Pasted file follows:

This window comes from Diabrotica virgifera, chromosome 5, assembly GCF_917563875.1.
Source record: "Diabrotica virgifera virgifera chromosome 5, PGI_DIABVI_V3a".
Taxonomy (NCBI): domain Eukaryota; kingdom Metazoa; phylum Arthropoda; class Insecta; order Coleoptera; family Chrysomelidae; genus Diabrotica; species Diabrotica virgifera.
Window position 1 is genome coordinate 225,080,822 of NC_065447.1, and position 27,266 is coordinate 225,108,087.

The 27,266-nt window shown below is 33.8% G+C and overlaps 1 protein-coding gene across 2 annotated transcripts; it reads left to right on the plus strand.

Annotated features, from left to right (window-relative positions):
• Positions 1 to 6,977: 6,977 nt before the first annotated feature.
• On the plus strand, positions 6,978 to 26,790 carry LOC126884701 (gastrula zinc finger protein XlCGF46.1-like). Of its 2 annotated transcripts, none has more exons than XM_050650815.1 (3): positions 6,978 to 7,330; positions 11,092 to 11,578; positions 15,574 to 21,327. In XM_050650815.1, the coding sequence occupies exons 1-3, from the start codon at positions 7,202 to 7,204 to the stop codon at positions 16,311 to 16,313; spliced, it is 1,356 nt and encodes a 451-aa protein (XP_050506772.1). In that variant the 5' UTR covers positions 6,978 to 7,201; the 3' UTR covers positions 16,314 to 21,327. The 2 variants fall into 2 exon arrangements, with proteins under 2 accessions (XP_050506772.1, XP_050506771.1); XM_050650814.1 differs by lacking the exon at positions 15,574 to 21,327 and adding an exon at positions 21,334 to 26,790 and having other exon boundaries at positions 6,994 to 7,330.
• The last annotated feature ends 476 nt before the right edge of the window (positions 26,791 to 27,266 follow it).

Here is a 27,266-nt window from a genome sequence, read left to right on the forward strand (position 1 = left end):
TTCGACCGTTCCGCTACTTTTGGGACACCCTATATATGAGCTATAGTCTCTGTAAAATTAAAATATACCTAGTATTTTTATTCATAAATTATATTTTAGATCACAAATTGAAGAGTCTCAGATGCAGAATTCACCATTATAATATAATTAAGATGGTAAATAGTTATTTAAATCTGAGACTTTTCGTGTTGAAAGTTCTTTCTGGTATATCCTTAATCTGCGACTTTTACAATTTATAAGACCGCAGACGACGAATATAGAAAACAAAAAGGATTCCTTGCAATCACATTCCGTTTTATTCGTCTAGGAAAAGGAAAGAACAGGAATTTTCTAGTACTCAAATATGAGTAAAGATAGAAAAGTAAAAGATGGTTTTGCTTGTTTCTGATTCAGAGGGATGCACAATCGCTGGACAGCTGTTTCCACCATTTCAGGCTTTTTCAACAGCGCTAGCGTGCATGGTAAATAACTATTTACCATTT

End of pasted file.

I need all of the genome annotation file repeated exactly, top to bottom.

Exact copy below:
This window comes from Diabrotica virgifera, chromosome 5, assembly GCF_917563875.1.
Source record: "Diabrotica virgifera virgifera chromosome 5, PGI_DIABVI_V3a".
Taxonomy (NCBI): domain Eukaryota; kingdom Metazoa; phylum Arthropoda; class Insecta; order Coleoptera; family Chrysomelidae; genus Diabrotica; species Diabrotica virgifera.
Window position 1 is genome coordinate 225,080,822 of NC_065447.1, and position 27,266 is coordinate 225,108,087.

The 27,266-nt window shown below is 33.8% G+C and overlaps 1 protein-coding gene across 2 annotated transcripts; it reads left to right on the plus strand.

Annotated features, from left to right (window-relative positions):
• Positions 1 to 6,977: 6,977 nt before the first annotated feature.
• On the plus strand, positions 6,978 to 26,790 carry LOC126884701 (gastrula zinc finger protein XlCGF46.1-like). Of its 2 annotated transcripts, none has more exons than XM_050650815.1 (3): positions 6,978 to 7,330; positions 11,092 to 11,578; positions 15,574 to 21,327. In XM_050650815.1, the coding sequence occupies exons 1-3, from the start codon at positions 7,202 to 7,204 to the stop codon at positions 16,311 to 16,313; spliced, it is 1,356 nt and encodes a 451-aa protein (XP_050506772.1). In that variant the 5' UTR covers positions 6,978 to 7,201; the 3' UTR covers positions 16,314 to 21,327. The 2 variants fall into 2 exon arrangements, with proteins under 2 accessions (XP_050506772.1, XP_050506771.1); XM_050650814.1 differs by lacking the exon at positions 15,574 to 21,327 and adding an exon at positions 21,334 to 26,790 and having other exon boundaries at positions 6,994 to 7,330.
• The last annotated feature ends 476 nt before the right edge of the window (positions 26,791 to 27,266 follow it).

Here is a 27,266-nt window from a genome sequence, read left to right on the forward strand (position 1 = left end):
TTCGACCGTTCCGCTACTTTTGGGACACCCTATATATGAGCTATAGTCTCTGTAAAATTAAAATATACCTAGTATTTTTATTCATAAATTATATTTTAGATCACAAATTGAAGAGTCTCAGATGCAGAATTCACCATTATAATATAATTAAGATGGTAAATAGTTATTTAAATCTGAGACTTTTCGTGTTGAAAGTTCTTTCTGGTATATCCTTAATCTGCGACTTTTACAATTTATAAGACCGCAGACGACGAATATAGAAAACAAAAAGGATTCCTTGCAATCACATTCCGTTTTATTCGTCTAGGAAAAGGAAAGAACAGGAATTTTCTAGTACTCAAATATGAGTAAAGATAGAAAAGTAAAAGATGGTTTTGCTTGTTTCTGATTCAGAGGGATGCACAATCGCTGGACAGCTGTTTCCACCATTTCAGGCTTTTTCAACAGCGCTAGCGTGCATGGTAAATAACTATTTACCATTT